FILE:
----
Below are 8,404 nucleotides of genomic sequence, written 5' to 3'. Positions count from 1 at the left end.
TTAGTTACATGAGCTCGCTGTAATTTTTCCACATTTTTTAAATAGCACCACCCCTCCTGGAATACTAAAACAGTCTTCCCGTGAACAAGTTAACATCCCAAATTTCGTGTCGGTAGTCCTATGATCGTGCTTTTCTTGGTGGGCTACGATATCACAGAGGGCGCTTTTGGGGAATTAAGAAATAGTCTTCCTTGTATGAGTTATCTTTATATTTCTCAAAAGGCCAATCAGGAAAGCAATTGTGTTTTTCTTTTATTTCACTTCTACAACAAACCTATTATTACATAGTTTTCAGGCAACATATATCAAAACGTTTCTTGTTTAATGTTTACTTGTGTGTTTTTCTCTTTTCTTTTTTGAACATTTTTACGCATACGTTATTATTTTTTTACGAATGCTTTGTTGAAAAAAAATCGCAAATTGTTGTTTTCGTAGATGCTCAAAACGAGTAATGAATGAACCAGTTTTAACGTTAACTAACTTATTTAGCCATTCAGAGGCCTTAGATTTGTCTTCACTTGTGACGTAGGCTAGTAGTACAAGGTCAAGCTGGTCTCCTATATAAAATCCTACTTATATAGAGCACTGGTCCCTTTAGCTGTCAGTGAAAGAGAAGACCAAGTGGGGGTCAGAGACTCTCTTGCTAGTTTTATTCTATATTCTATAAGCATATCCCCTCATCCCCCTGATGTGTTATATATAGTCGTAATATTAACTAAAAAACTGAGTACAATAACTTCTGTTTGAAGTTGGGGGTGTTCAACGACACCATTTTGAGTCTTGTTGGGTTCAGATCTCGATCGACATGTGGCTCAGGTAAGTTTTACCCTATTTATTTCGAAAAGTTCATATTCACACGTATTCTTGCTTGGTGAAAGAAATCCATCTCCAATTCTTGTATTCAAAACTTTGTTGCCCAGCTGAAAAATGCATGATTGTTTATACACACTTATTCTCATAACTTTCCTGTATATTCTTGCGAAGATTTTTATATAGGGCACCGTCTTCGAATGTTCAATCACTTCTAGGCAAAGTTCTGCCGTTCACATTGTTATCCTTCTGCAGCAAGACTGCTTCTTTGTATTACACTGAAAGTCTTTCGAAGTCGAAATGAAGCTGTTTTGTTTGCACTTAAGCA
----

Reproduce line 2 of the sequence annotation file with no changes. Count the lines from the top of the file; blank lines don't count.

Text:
TTAGTTACATGAGCTCGCTGTAATTTTTCCACATTTTTTAAATAGCACCACCCCTCCTGGAATACTAAAACAGTCTTCCCGTGAACAAGTTAACATCCCAAATTTCGTGTCGGTAGTCCTATGATCGTGCTTTTCTTGGTGGGCTACGATATCACAGAGGGCGCTTTTGGGGAATTAAGAAATAGTCTTCCTTGTATGAGTTATCTTTATATTTCTCAAAAGGCCAATCAGGAAAGCAATTGTGTTTTTCTTTTATTTCACTTCTACAACAAACCTATTATTACATAGTTTTCAGGCAACATATATCAAAACGTTTCTTGTTTAATGTTTACTTGTGTGTTTTTCTCTTTTCTTTTTTGAACATTTTTACGCATACGTTATTATTTTTTTACGAATGCTTTGTTGAAAAAAAATCGCAAATTGTTGTTTTCGTAGATGCTCAAAACGAGTAATGAATGAACCAGTTTTAACGTTAACTAACTTATTTAGCCATTCAGAGGCCTTAGATTTGTCTTCACTTGTGACGTAGGCTAGTAGTACAAGGTCAAGCTGGTCTCCTATATAAAATCCTACTTATATAGAGCACTGGTCCCTTTAGCTGTCAGTGAAAGAGAAGACCAAGTGGGGGTCAGAGACTCTCTTGCTAGTTTTATTCTATATTCTATAAGCATATCCCCTCATCCCCCTGATGTGTTATATATAGTCGTAATATTAACTAAAAAACTGAGTACAATAACTTCTGTTTGAAGTTGGGGGTGTTCAACGACACCATTTTGAGTCTTGTTGGGTTCAGATCTCGATCGACATGTGGCTCAGGTAAGTTTTACCCTATTTATTTCGAAAAGTTCATATTCACACGTATTCTTGCTTGGTGAAAGAAATCCATCTCCAATTCTTGTATTCAAAACTTTGTTGCCCAGCTGAAAAATGCATGATTGTTTATACACACTTATTCTCATAACTTTCCTGTATATTCTTGCGAAGATTTTTATATAGGGCACCGTCTTCGAATGTTCAATCACTTCTAGGCAAAGTTCTGCCGTTCACATTGTTATCCTTCTGCAGCAAGACTGCTTCTTTGTATTACACTGAAAGTCTTTCGAAGTCGAAATGAAGCTGTTTTGTTTGCACTTAAGCA